The University of Southampton
Courses

ECON1009 Introduction to Economics For Non-Economists

Module Overview

This module introduces economic principles, theories, and methods of analysis, providing a framework for the application of economic theory to real-world problems. The first part focuses on microeconomic aspects and analyses how fundamental economic concepts may be used to aid decision-making, guide behaviour, and understand aspects of the economic world around us. The second part focuses on macroeconomic aspects looking at the wider economy and concepts such as economic growth, inflation, unemployment and the financial crises. This part examines the economic performance of nations and uses economic theory to explain the progress of economies. No prior knowledge of economics is required.

Aims and Objectives

Module Aims

The module introduces economic principles, theories and methods of analysis, providing a framework for the application of economic theory to real-world problems. The first part (first seven weeks) focuses on microeconomic aspects and analyses how fundamental economic concepts may be used to aid decision-making, guide behaviour, and understand aspects of the economic world around us. The second part (last five weeks) focuses on macroeconomic aspects looking at the wider economy and concepts such as economic growth, inflation and unemployment. This part examines the economic performance of nations and uses economic theory to explain the progress of economies.

Learning Outcomes

Learning Outcomes

Having successfully completed this module you will be able to:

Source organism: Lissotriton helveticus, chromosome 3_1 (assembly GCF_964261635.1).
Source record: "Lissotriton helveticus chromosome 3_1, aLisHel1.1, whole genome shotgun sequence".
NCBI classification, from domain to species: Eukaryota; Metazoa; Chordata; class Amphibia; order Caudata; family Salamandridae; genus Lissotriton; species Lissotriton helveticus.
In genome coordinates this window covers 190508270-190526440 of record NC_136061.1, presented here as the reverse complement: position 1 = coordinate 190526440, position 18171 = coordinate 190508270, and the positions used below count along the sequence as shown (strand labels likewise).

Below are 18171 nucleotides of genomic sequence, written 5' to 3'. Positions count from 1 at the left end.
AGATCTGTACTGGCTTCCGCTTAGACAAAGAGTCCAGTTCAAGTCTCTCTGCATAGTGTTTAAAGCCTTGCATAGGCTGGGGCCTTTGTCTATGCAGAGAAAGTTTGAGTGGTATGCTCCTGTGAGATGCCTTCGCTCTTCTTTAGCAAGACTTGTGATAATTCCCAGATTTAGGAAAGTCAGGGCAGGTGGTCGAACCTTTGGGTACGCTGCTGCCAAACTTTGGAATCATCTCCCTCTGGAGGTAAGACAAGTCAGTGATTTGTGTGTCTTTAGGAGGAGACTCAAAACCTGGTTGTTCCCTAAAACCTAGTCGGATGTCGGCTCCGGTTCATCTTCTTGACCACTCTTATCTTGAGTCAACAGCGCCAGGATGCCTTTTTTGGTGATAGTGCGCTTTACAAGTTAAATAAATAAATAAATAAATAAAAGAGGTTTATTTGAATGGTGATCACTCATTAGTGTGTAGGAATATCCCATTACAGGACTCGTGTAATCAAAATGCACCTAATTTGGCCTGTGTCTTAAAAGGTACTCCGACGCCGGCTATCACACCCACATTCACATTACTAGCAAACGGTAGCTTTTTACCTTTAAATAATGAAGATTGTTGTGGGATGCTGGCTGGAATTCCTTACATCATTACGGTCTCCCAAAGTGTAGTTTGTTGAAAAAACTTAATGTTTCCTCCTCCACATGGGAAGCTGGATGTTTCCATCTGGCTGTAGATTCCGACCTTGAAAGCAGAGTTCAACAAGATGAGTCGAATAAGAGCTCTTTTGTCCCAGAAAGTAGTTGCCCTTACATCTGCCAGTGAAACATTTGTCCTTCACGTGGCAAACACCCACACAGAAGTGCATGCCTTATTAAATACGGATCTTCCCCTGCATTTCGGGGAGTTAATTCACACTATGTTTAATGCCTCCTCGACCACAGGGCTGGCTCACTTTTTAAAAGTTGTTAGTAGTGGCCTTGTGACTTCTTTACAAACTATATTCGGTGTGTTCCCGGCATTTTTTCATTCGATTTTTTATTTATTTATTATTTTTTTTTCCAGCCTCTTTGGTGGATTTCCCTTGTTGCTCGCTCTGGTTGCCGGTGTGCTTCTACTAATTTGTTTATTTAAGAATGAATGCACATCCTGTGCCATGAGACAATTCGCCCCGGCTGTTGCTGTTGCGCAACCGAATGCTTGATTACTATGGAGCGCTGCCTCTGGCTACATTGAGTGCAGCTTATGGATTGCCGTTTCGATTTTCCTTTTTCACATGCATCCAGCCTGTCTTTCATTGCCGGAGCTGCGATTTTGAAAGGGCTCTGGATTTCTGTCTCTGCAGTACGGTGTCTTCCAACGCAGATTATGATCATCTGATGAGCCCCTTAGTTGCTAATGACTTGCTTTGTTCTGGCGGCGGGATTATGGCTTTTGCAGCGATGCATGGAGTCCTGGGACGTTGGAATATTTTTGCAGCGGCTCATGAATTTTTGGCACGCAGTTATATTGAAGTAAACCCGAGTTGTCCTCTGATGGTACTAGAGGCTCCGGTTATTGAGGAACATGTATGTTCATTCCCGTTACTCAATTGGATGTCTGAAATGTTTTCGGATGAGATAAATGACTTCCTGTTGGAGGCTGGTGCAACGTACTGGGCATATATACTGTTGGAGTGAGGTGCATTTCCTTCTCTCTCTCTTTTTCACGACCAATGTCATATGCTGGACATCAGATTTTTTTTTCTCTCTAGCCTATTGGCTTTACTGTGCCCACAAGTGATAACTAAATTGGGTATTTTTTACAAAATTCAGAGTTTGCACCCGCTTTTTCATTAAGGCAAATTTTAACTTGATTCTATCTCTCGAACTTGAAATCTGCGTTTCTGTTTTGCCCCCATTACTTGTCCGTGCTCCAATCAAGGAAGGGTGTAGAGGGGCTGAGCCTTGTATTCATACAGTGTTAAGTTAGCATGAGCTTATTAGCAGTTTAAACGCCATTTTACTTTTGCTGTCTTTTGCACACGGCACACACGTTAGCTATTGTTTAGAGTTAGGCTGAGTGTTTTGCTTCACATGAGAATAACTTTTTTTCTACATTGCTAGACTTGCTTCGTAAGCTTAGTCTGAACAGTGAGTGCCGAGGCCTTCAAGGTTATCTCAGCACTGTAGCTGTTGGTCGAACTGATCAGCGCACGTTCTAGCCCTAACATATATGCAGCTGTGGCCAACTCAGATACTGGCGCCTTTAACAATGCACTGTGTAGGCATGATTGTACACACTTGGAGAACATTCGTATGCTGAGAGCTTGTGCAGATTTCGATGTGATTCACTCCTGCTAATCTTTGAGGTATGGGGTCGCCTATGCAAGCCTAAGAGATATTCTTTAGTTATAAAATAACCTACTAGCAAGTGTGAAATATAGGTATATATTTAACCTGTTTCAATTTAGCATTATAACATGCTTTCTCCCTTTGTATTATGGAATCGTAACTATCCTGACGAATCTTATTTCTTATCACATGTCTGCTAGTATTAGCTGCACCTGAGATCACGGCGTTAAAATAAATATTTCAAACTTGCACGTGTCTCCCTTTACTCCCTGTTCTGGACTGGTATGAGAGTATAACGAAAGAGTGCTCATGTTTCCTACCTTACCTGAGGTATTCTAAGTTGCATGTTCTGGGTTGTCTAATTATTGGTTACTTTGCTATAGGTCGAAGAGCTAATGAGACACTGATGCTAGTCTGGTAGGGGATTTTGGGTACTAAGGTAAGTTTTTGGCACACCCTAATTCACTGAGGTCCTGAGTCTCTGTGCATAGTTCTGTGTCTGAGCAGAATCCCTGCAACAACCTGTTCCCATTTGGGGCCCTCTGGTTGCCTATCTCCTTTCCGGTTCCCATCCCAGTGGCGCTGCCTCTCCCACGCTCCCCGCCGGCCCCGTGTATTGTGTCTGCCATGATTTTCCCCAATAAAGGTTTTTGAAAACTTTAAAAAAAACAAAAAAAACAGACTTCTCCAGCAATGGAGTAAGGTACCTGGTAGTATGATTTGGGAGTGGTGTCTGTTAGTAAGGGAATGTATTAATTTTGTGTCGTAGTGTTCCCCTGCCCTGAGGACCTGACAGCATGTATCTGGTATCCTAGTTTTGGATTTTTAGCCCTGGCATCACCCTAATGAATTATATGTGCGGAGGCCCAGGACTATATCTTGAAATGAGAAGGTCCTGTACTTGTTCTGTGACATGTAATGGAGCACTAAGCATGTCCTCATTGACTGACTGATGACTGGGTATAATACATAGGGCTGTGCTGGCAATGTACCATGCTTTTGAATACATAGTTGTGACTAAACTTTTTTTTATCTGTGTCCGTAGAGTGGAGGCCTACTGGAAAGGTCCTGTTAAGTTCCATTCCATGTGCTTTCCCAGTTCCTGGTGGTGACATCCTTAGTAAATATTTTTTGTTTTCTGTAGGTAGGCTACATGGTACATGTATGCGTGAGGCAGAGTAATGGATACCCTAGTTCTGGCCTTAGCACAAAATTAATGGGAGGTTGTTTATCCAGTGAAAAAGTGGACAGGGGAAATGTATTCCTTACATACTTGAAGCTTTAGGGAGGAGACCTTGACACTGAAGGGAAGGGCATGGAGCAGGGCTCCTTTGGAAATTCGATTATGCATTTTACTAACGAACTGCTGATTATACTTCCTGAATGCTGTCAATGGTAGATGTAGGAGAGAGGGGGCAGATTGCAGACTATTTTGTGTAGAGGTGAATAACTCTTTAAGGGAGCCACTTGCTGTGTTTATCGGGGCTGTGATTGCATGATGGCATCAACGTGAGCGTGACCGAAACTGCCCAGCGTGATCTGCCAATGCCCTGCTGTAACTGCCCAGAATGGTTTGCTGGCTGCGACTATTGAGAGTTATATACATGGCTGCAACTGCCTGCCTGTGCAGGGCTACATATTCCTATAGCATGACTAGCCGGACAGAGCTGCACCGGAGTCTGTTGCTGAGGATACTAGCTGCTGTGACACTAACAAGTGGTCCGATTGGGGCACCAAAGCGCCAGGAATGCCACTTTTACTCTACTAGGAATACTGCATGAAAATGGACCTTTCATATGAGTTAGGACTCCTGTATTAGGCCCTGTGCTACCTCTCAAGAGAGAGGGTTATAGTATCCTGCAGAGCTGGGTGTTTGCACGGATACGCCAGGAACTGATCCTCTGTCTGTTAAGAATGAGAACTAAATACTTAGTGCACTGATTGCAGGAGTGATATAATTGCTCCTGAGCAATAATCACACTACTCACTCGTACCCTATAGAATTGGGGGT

• Critically evaluate the assumptions and limitations of the economic theories and arguments presented in class
  • Identify the relevant economic concept that needs to be used in the analysis of particular economic problems, drawing on and combining the concepts presented in lectures and classes
  • Apply economic theory to real-world problems

Syllabus

The following main topics will be covered in this module: Part 1: - The capitalist revolution and innovation - Decision making and scarcity I (individual decision making etc) - Strategy and cooperation (social dilemmas, bargaining) - Institutions: Property, contract and power - The labour market and the firm - Management and the firm – Organisation and Innovation - Market structure - Market dynamics - Market successes and failures Part 2: - National income and the standard of living - Aggregate demand and aggregate supply - Consumption - Investment - Fiscal policy - Monetary policy - Economic growth and fluctuations - Unemployment and Inflation - The financial crisis

Learning and Teaching

TypeHours
Teaching32
Independent Study118
Total study time150

Assessment

Assessment Strategy

Assessment is 20% based upon two assessed problem sets and 80% based upon a final exam.

Summative

MethodPercentage contribution
Coursework 20%
Exam  (2 hours) 80%

Referral

MethodPercentage contribution
Exam 100%

Repeat Information

Repeat type: Internal & External

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